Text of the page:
I don’t want to give too much away, but one of my favorite scenes occurs in the very beginning when the Brewster sisters hand out Halloween goodies to trick-or-treaters, including ENTIRE PIES! Did they really give away whole pies in those days? Lucky kids!

I was in this play when I was a young woman. I played the female lead of Elaine Harper. That’s me in the photo. I had to scream and get tossed around by the villain and kiss the star! It was a lot of fun.

The movie is available to rent online on YouTube. The preview below links to the video. I hope you enjoy it and I hope you have a very Happy Halloween.

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It’s Horror Movie Week! Let’s Watch The Mummy (1932)

When I was a little girl, my mom worked late on most Saturday nights at her second job. I would wait up for her to come home while watching “Shock Theater” on Channel 8 in Richmond, Virginia. This was a late-night horror movie program featuring the host, Bowman Body, a vampire-like comedian. They often showed a mummy film and I first saw this movie on that program.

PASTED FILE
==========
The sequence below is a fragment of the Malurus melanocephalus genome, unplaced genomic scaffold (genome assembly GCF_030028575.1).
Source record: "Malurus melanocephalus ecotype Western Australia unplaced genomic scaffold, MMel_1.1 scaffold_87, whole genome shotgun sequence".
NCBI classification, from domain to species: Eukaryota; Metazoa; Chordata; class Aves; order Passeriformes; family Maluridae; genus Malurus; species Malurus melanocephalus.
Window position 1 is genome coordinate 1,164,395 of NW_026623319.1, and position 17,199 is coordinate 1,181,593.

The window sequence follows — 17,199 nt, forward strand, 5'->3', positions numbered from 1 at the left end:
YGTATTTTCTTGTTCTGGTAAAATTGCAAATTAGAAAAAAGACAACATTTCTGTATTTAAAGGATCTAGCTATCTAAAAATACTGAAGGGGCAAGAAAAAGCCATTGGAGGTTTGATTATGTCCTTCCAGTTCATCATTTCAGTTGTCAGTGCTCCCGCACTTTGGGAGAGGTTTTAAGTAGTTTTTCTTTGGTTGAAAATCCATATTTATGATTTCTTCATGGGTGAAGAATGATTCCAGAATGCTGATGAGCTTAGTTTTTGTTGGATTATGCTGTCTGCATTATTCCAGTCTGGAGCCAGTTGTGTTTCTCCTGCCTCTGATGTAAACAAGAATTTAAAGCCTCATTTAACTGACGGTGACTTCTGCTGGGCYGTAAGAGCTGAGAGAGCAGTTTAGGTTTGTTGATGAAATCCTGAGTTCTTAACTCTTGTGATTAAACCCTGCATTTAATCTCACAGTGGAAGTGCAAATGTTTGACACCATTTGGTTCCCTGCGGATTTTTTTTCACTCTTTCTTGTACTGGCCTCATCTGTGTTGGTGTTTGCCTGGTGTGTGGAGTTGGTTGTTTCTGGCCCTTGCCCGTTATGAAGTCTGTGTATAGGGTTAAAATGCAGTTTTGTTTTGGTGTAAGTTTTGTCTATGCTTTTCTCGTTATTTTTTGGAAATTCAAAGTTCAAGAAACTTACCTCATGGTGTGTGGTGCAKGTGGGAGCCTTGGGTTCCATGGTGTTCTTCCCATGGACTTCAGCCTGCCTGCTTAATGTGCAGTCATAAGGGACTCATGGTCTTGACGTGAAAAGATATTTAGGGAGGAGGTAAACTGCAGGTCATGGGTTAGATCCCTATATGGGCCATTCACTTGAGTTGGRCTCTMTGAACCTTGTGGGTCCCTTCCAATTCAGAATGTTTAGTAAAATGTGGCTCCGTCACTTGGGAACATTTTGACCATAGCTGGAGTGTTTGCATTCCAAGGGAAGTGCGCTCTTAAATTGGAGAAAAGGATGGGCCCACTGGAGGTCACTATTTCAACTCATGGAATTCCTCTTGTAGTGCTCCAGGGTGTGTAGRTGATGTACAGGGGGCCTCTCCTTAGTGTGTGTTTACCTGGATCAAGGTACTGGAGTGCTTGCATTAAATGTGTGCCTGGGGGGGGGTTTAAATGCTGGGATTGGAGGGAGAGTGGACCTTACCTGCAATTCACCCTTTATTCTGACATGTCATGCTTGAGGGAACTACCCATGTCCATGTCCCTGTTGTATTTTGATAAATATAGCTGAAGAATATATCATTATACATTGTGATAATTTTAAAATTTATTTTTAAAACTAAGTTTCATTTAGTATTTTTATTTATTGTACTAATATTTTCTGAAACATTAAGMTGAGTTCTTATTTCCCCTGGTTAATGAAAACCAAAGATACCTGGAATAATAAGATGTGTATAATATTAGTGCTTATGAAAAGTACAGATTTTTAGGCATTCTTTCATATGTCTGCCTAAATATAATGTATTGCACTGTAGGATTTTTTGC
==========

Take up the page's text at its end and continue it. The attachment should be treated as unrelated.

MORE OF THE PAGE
The next day, my sister and I played monsters, and I would pretend to be the Mummy, dragging my left foot dramatically as I lurched around, moaning and snarling like Boris Karloff.

I guess I was an odd little girl! But I still love horror movies and this is one of my favorites. You can rent it on YouTube. I hope you enjoy it.

From YouTube: “Boris Karloff’s legendary performance has become a landmark in the annals of screen history. As the mummy, Im-Ho-Tep, he is accidentally revived after 3,700 years by a team of British archaeologists. It is revealed in a flashback that he was a high priest, embalmed alive for trying to revive the vestal virgin whom he loved, after she had been sacrificed. Alive again, he sets out to find his lost love. Today, over 50 years after The Mummy was first released, this brooding dream-like film remains a masterpiece not only of the genre, but for all time.”